Time & Attendance
Prevent Call Outs
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By Mark Feffer
Apr. 14, 2020
As recruiters adopt advanced technologies in their quest to identify, court and hire candidates, attorneys are looking into the legal and regulatory issues those new tools may bring into play.
Lawyers, recruiting experts and technology vendors say legal teams are examining compliance concerns even as their colleagues in HR and IT evaluate products that leverage artificial intelligence, machine learning and other innovative approaches. Not only are they exploring the ramifications of privacy requirements such as Europe’s GDPR, they’re considering the possible impact of biases that may be inherent in a data set or unwittingly applied by algorithms.
“I think we’re at the beginning of sorting out what all this means, but I think it’s definitely something people are thinking about,” said Jeffrey Bosley, San Francisco-based partner in the labor and employment practice of law firm Davis Wright Tremaine. “It’s a new technology and it’s evolving. Whenever you have a new technology, you do have growing pains and you do have these issues that come up,” he said.
Advanced technologies have gotten much attention recently, particularly as people inside and outside the business world consider the impact AI may have on jobs and livelihoods. At the same time, some well-intentioned efforts have generated media coverage for results that were diametrically opposed to what their developers set out to do.
In 2018, for example, Amazon abandoned an effort to build a machine-learning tool for recruiters after the system proved to be favoring men over women. According to Reuters, the tool downgraded resumes that included the word “women’s” as well as the graduates of two all-women’s colleges.
Also read: Is there room for an ethics code for tech companies?
Sources inside Amazon said the system, which had been under development since 2014, was meant to review resumes so recruiters could spend more time building candidate relationships and actually hiring people. It worked by comparing applicants against patterns found among resumes the company had received over a 10-year period. However, it didn’t account for the dominance of men in the technology workforce. As a result, the system machine-taught itself that male candidates were stronger than females.
Advanced technology “is at an awkward stage where it’s not really intelligent,” said William Tincup, president of the industry website RecruitingDaily.com. While he sees great potential for AI and other tools to streamline the work of recruiters and even address bias in the hiring process, he believes systems are limited in how much they can accomplish.
Why? In a word, people. “What are machines learning from their learning from humans?” Tincup asked. Hiring managers can’t help but operate with a number of possible preconceptions in their minds, from unconscious bias about race or gender to a preference for the candidate they most recently interviewed or who seems the most like themselves. Such biases, Tincup observed, live on in the makeup of a company’s existing workforce. And that leads to the troubles Amazon faced, where the data set reflects decisions made in the past more than it positions a process to understand needs of the future.
Technology Races Ahead
The situation is complicated by the idea that technology has outpaced legal and business practices. While they believe that will eventually change, analysts and technology vendors don’t see it changing quickly.
“Right now, technology’s moving super-fast,” said Ankit Somani, co-founder of the talent acquisition and management platform AllyO, headquartered in Palo Alto, California. “Generally, regulators and the folks who control compliance standards don’t move so quickly. But, honestly, we’re like three lawsuits away from somebody taking it very seriously.”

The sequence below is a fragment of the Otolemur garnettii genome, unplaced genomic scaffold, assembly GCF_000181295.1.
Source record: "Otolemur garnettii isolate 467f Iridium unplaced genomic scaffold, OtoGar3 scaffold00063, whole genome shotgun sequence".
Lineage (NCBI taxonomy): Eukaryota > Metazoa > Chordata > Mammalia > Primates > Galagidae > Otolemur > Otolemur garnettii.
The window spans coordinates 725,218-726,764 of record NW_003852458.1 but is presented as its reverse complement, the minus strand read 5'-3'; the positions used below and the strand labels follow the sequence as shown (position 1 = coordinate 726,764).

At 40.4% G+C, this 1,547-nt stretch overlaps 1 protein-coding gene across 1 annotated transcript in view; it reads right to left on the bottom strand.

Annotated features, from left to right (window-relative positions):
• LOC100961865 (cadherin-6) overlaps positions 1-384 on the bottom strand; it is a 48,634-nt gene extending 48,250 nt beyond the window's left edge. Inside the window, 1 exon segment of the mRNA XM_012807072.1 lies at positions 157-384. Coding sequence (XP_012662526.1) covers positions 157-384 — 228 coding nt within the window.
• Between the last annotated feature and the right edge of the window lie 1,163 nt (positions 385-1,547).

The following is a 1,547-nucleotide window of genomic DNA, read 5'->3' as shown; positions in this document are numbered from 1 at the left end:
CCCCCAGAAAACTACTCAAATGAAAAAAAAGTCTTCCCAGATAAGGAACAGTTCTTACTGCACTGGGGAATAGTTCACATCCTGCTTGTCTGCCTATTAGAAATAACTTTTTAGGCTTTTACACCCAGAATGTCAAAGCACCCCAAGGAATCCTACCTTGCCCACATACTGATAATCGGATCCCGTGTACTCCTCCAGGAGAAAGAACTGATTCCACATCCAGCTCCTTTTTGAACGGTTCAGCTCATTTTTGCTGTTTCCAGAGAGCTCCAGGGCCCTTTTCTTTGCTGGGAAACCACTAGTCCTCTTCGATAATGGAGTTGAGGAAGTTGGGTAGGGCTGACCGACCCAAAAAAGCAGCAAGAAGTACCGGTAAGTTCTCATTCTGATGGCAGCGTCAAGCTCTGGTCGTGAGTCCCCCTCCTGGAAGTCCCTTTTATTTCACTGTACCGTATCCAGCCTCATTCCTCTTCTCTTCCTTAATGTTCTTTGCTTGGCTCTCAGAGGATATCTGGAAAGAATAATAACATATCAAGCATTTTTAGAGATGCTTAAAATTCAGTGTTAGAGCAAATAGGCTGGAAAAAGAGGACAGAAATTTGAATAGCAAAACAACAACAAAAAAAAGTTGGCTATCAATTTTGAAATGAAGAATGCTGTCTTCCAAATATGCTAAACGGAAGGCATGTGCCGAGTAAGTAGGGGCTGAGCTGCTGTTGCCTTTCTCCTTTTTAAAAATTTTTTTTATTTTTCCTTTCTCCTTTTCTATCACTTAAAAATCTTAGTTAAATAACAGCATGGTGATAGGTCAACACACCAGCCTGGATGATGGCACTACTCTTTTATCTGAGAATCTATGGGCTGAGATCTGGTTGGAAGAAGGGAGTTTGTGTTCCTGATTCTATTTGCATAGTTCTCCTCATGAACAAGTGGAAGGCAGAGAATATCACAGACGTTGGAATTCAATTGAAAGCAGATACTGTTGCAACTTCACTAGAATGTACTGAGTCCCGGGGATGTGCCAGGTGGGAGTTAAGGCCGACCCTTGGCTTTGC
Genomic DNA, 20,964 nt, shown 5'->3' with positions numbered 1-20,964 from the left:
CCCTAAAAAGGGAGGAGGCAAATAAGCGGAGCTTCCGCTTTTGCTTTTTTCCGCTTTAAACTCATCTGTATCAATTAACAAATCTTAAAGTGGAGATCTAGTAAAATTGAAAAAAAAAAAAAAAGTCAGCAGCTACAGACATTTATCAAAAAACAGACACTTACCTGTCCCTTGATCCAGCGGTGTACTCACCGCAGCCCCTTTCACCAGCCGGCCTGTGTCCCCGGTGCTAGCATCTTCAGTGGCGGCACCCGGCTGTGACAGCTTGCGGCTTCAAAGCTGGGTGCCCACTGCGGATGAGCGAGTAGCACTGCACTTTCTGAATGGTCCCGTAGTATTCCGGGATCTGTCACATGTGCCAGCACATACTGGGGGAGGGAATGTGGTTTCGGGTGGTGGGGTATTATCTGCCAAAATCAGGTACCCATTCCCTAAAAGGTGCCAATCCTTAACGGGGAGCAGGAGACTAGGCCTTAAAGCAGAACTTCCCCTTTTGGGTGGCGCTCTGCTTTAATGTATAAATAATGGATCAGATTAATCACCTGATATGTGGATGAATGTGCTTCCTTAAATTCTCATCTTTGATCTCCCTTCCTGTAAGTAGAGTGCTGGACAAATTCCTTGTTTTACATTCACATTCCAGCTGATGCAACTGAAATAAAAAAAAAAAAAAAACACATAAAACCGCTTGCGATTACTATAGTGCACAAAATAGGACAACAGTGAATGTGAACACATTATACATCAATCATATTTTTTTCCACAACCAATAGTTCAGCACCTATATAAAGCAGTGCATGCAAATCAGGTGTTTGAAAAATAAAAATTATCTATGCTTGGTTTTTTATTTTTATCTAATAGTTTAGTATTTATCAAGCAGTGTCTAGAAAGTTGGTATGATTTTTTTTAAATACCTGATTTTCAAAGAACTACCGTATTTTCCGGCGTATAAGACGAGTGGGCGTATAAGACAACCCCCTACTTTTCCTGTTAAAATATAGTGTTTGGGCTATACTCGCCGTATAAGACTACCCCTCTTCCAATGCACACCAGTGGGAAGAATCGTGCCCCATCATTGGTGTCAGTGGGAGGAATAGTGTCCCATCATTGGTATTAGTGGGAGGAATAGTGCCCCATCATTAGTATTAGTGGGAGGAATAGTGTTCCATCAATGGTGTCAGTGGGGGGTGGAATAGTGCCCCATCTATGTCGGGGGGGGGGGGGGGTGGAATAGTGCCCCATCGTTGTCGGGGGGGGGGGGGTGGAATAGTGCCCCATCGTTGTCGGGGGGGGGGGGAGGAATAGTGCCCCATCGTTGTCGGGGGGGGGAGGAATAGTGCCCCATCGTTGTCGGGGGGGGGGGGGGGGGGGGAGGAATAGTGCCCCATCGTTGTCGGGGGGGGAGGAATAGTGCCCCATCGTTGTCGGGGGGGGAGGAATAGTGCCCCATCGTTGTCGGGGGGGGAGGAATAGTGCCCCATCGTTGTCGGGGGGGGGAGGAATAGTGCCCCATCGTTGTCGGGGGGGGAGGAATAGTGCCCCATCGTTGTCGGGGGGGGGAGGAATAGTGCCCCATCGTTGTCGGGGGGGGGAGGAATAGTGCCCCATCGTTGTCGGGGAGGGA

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“Therein lies a real big rub,” Tincup said of regulation’s lag behind talent acquisition and HR practices. Nearly all of the processes involved with turning candidates into employees touch some kind of employment law or EEOC-related issues, but “all of those rules are outdated,” he said. “We’ve been working outside of the rules for 15 or 20 years. I would argue that there isn’t a company in the United States that’s 100 percent compliant from sourcing to outplacement.”
Talent acquisition teams, and HR in general, understand that and are beginning to adopt, said Brian Delle Donne, president of Talent Tech Labs, an industry analyst and consulting firm based in New York. However, he believes determining exactly how and where compliance fits in with the use of new technologies has been complicated by the way “artificial intelligence” has been “grossly generalized” in industry conversations.
“Most of the time they’re talking about machine learning, or sometimes just automated workflow processing,” Delle Donne said. “When you get into true artificial intelligence, where the machine is making decisions, it’s a higher threshold that’s required for our concern about the accuracy of [its] recommendations and predictions.” The distinction between true AI and what might be called “advanced technology” is important, he believes, because people assume that the machine is prescient when it’s usually not. “In most cases, it will be quite a while until machines are actually making decisions on their own,” Delle Donne observed.
Even in today’s state, the use of advanced technology has become widespread enough to raise concerns about whether it might, inadvertently, nudge an employer out of compliance. For example, AI-driven tools may use personal information in unplanned ways that a candidate hasn’t given permission for. That would raise privacy concerns. Or, tools might present results that, intentionally or not, run afoul of fair-employment legislation. “On both fronts, you’re talking about compliance statutory norms,” said Delle Donne.
Such concerns, along with widespread speculation about AI’s impact, has made advanced technology “front of mind for many people,” said Bosley. In response, governments at all levels have begun generating “a patchwork” of laws that sometimes conflict with one another.